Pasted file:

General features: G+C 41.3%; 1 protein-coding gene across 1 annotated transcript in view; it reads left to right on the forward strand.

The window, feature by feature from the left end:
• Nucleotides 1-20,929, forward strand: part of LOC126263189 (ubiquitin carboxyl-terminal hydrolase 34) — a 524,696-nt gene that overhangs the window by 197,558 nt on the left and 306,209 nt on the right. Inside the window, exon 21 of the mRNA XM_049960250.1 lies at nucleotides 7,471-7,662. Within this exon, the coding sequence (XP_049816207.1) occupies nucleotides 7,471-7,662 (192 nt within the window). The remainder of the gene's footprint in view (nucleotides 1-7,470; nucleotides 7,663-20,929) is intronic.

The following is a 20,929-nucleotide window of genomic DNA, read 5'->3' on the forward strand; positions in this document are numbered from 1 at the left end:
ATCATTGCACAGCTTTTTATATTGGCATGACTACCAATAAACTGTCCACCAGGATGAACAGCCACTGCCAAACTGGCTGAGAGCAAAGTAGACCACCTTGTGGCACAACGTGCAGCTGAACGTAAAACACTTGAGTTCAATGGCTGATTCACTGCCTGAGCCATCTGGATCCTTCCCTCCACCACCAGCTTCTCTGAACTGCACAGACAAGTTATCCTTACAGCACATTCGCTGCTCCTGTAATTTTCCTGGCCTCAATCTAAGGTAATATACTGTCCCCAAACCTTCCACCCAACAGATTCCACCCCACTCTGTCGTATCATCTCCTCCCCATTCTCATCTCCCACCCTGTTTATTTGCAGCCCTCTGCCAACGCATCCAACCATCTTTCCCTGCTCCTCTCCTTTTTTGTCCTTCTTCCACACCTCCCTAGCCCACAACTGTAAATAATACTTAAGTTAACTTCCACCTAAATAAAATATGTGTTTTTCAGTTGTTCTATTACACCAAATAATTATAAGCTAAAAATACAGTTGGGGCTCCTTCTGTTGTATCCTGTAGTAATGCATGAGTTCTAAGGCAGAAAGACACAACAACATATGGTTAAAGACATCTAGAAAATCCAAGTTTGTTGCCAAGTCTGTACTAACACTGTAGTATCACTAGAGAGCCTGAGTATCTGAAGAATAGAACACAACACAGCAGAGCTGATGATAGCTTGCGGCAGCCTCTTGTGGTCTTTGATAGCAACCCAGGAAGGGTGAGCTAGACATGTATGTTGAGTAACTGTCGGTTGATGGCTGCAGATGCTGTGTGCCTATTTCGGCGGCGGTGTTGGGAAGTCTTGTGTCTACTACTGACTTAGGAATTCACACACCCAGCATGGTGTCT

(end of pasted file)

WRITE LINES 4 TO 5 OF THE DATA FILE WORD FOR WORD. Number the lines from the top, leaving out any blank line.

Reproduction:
The following is a 20,929-nucleotide window of genomic DNA, read 5'->3' on the forward strand; positions in this document are numbered from 1 at the left end:
ATCATTGCACAGCTTTTTATATTGGCATGACTACCAATAAACTGTCCACCAGGATGAACAGCCACTGCCAAACTGGCTGAGAGCAAAGTAGACCACCTTGTGGCACAACGTGCAGCTGAACGTAAAACACTTGAGTTCAATGGCTGATTCACTGCCTGAGCCATCTGGATCCTTCCCTCCACCACCAGCTTCTCTGAACTGCACAGACAAGTTATCCTTACAGCACATTCGCTGCTCCTGTAATTTTCCTGGCCTCAATCTAAGGTAATATACTGTCCCCAAACCTTCCACCCAACAGATTCCACCCCACTCTGTCGTATCATCTCCTCCCCATTCTCATCTCCCACCCTGTTTATTTGCAGCCCTCTGCCAACGCATCCAACCATCTTTCCCTGCTCCTCTCCTTTTTTGTCCTTCTTCCACACCTCCCTAGCCCACAACTGTAAATAATACTTAAGTTAACTTCCACCTAAATAAAATATGTGTTTTTCAGTTGTTCTATTACACCAAATAATTATAAGCTAAAAATACAGTTGGGGCTCCTTCTGTTGTATCCTGTAGTAATGCATGAGTTCTAAGGCAGAAAGACACAACAACATATGGTTAAAGACATCTAGAAAATCCAAGTTTGTTGCCAAGTCTGTACTAACACTGTAGTATCACTAGAGAGCCTGAGTATCTGAAGAATAGAACACAACACAGCAGAGCTGATGATAGCTTGCGGCAGCCTCTTGTGGTCTTTGATAGCAACCCAGGAAGGGTGAGCTAGACATGTATGTTGAGTAACTGTCGGTTGATGGCTGCAGATGCTGTGTGCCTATTTCGGCGGCGGTGTTGGGAAGTCTTGTGTCTACTACTGACTTAGGAATTCACACACCCAGCATGGTGTCT